Indian Journal of Community Medicine

: 2012  |  Volume : 37  |  Issue : 1  |  Page : 57--58

Age-sex distribution and seasonality pattern among influenza virus infected patients in Delhi, 2009-2010

Binod Kumar1, Dibya R Pati1, Madhu Khanna1, Prashant Kumar1, Mradul K Daga2, Varinder Singh3, S Khare4, SN Gaur5,  
1 Department of Respiratory Virology, Vallabhbhai Patel Chest Institute, University of Delhi, Delhi, India
2 Department of Medicine, Maulana Azad Medical College, New Delhi, India
3 Department of Pediatrics, Lady Hardinge Medical College and Associated Kalawati Saran Children Hospital, New Delhi, India
4 Department of Microbiology, National Centre for Disease Control, Shamnath Marg, Delhi, India
5 Department of Respiratory Medicine, Vallabhbhai Patel Chest Institute, University of Delhi, Delhi, India

Correspondence Address:
Madhu Khanna
Department of Respiratory Virology, V. P. Chest Institute, University of Delhi, Delhi-110 007

How to cite this article:
Kumar B, Pati DR, Khanna M, Kumar P, Daga MK, Singh V, Khare S, Gaur S N. Age-sex distribution and seasonality pattern among influenza virus infected patients in Delhi, 2009-2010.Indian J Community Med 2012;37:57-58

How to cite this URL:
Kumar B, Pati DR, Khanna M, Kumar P, Daga MK, Singh V, Khare S, Gaur S N. Age-sex distribution and seasonality pattern among influenza virus infected patients in Delhi, 2009-2010. Indian J Community Med [serial online] 2012 [cited 2020 Nov 29 ];37:57-58
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Full Text

The sudden rise in the number of novel influenza A (pH1N1) virus infections in India, soon after its emergence in Mexico and USA, raised serious concern about the disease severity and its associated respiratory complications to hospitalized patients. [1] Patients suddenly started reporting to various hospitals with severe respiratory complications. They were tested for the pH1N1 infection and their case history was thoroughly evaluated to characterize the epidemiology and clinical severity of the infection. The worldwide data for influenza infections show that the older people, along with young children, are particularly vulnerable to severe outcomes and secondary infections. [2] The existing surveillance systems have not made adequate use of age-specific data and the importance of understanding age, when estimating the impact of influenza disease burden, needs to be extensively studied. This short communication describes the snapshot of age and sex distribution in pandemic influenza H1N1 virus related respiratory complications and comorbidities that were identified starting from the peak of pandemic to post-pandemic phase.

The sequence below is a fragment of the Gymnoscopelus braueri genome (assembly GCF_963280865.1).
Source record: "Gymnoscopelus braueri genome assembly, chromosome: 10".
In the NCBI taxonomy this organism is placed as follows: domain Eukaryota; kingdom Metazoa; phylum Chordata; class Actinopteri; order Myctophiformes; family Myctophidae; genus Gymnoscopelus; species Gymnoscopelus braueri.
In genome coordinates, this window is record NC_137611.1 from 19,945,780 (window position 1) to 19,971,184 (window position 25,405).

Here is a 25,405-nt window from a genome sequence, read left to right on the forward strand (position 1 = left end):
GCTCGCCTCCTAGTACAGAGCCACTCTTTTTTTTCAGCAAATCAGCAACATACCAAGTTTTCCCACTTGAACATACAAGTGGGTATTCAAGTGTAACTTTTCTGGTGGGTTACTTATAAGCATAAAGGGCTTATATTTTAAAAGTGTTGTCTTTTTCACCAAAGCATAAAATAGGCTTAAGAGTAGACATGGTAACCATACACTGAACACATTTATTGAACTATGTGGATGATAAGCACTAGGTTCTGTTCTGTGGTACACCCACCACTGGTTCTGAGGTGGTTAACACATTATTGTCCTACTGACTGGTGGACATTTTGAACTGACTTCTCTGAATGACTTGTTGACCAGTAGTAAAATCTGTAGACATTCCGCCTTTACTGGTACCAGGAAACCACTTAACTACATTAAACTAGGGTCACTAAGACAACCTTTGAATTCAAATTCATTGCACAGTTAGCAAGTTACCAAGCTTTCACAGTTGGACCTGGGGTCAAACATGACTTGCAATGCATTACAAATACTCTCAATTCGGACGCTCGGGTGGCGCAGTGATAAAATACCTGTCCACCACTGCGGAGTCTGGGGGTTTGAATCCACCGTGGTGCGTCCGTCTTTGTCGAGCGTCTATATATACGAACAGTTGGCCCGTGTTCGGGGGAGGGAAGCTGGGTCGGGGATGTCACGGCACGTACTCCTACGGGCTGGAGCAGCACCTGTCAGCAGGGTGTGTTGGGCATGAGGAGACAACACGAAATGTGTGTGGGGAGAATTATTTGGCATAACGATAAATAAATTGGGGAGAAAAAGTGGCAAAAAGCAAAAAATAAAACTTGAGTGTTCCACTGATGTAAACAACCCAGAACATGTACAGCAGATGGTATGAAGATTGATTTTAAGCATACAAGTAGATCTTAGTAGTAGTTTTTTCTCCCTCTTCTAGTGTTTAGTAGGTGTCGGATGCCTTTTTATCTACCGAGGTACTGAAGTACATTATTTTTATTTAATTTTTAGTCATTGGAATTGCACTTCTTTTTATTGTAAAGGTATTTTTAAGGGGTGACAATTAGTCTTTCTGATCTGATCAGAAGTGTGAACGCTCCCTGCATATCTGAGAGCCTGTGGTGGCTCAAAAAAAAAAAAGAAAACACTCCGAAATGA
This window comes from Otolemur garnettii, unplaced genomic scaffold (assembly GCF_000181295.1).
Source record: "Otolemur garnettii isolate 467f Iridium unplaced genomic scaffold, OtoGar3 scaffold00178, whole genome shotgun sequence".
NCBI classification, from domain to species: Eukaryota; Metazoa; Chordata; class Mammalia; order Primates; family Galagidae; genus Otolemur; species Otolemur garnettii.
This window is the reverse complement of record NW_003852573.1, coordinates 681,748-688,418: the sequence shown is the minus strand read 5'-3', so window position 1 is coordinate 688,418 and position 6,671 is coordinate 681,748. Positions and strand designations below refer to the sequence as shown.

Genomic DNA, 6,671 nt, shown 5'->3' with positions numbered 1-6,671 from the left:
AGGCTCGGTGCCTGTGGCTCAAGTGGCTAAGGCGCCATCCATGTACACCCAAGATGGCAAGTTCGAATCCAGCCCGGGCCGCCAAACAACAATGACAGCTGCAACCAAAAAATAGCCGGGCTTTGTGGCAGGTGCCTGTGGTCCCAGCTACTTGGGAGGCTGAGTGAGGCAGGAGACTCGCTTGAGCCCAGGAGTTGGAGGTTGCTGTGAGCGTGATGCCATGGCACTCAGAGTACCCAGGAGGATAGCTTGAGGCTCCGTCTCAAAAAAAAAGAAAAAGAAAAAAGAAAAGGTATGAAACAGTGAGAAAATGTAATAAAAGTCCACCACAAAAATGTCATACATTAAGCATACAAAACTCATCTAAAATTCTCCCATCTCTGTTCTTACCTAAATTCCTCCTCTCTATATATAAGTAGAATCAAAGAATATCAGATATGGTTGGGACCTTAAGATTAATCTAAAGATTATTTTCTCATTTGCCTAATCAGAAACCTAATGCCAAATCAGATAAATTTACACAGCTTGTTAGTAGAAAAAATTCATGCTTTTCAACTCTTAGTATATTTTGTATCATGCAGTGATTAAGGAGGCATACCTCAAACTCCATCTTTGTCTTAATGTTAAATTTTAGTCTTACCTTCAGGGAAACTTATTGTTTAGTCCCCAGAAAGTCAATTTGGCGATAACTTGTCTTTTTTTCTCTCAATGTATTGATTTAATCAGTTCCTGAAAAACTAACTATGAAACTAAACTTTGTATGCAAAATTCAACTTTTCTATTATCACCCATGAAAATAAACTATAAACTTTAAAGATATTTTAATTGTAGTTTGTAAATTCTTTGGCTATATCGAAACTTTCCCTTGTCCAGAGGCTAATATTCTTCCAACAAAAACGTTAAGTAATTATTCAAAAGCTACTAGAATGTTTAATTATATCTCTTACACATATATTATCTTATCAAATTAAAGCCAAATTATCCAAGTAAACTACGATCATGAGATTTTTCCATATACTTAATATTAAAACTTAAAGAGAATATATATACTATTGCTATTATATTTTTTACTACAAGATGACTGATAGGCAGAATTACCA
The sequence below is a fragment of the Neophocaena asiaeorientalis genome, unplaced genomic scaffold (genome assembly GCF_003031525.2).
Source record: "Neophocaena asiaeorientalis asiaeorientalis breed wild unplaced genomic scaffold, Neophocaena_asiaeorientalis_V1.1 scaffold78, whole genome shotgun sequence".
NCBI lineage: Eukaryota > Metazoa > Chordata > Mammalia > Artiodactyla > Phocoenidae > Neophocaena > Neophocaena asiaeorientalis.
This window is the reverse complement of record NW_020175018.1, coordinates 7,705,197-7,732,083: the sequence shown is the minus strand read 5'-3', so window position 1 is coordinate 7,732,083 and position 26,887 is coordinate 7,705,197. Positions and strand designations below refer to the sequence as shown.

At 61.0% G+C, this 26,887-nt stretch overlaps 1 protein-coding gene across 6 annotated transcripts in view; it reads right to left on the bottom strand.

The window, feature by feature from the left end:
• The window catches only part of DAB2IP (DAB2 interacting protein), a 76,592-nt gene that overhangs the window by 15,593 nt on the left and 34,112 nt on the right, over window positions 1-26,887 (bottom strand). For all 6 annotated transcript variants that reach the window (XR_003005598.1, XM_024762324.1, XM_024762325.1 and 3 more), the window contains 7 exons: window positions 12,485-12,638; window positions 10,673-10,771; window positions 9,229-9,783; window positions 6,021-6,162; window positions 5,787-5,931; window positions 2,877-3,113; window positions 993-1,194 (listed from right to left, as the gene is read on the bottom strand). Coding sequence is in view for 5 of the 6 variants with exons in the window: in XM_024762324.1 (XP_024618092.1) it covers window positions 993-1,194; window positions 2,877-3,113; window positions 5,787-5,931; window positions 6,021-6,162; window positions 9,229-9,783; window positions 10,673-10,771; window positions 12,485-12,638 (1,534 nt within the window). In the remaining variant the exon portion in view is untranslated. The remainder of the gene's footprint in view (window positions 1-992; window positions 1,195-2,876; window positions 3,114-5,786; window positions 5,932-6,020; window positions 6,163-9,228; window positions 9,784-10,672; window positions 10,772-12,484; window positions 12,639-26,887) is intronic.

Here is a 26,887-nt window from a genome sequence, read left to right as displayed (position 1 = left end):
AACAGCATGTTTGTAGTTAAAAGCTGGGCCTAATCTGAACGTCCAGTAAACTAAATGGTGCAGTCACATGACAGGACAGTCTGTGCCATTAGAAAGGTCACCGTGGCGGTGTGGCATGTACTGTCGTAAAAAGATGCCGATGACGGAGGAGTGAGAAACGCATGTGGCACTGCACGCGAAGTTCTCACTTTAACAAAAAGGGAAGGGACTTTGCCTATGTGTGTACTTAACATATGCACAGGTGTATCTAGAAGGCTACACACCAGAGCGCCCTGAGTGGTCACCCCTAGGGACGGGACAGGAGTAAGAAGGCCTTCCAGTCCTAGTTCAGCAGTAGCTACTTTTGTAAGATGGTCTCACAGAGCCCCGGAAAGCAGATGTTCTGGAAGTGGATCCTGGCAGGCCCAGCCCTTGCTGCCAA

A retrospective study initiated in August, 2009, and continued through September, 2010, screening a total of 982 patients, from various hospitals of Delhi, presenting with severe influenza-like-illness and respiratory complications. Frequency analysis was carried out and expressed as the mean ± standard deviation (SD) for patients belonging to different age groups and sex. P value of ≤0.05 was considered significant. All the clinical specimens tested by real-time Reverse transcription-PCR, as per centers for disease control and prevention guidelines, showed 211 (21.48%) patients positive for pH1N1, while 329 (33.5%) for seasonal influenza A virus. The pH1N1-infected population ranged between 6 months and 80 years (mean ± SD, 20.36 ± 16.25 years) with maximum in the age group of 6-20 years (35.07%) followed by 21-45 years (31.27%), 0-5 years (21.32%), and 45 years and above (12.32%). The age pattern observed in case of seasonal influenza A virus recorded a maximum in 21-45 years (32.83%) followed by 0-5 years (30.09%), 6-20 years (24.92%), and 45 years and above (12.16%) in the age range of 6 months to 70 years (mean ± SD, 20.68 ± 17.96 years). The sex distribution of pH1N1 infection was 136 (64.45%) males as compared to 75 (35.54%) females. The seasonal influenza also followed a similar pattern. The most common comorbidities included asthma/bronchitis/COPD followed by hypertension and diabetes. A correlative analysis of the relative humidity and average temperature with the virus infection rate was done to show the seasonality of the novel virus [Figure 1]. This study had necessary ethical clearance from the Institute's Ethics Committee.{Figure 1}

Although all the age groups were reported to have pH1N1 infection, however our findings show that the individuals of 6-20 years were found to be infected more as compared to the lesser and higher age range. The patients infected with pandemic H1N1 and seasonal viruses were associated with few comorbid conditions, which matched with the worldwide experience. [3] The incidence, severity, and case fatality rates following influenza infection can differ between males and females, but are often age-dependent and vary between countries. [4] The sex and gender on the outcome of infection are influenced by a number of global, social, and biological factors. Our study reiterates that the novel pH1N1 virus, cocirculating with the seasonal strains, trailed similar influenza epidemiology in terms of age and sex distribution. The new strain followed typical seasonality as there was tremendous increase in number of positive cases with rise in humidity and fall in temperature.


The authors thankfully acknowledge the health care professionals of KSCH and MAMC in clinical specimens collection.


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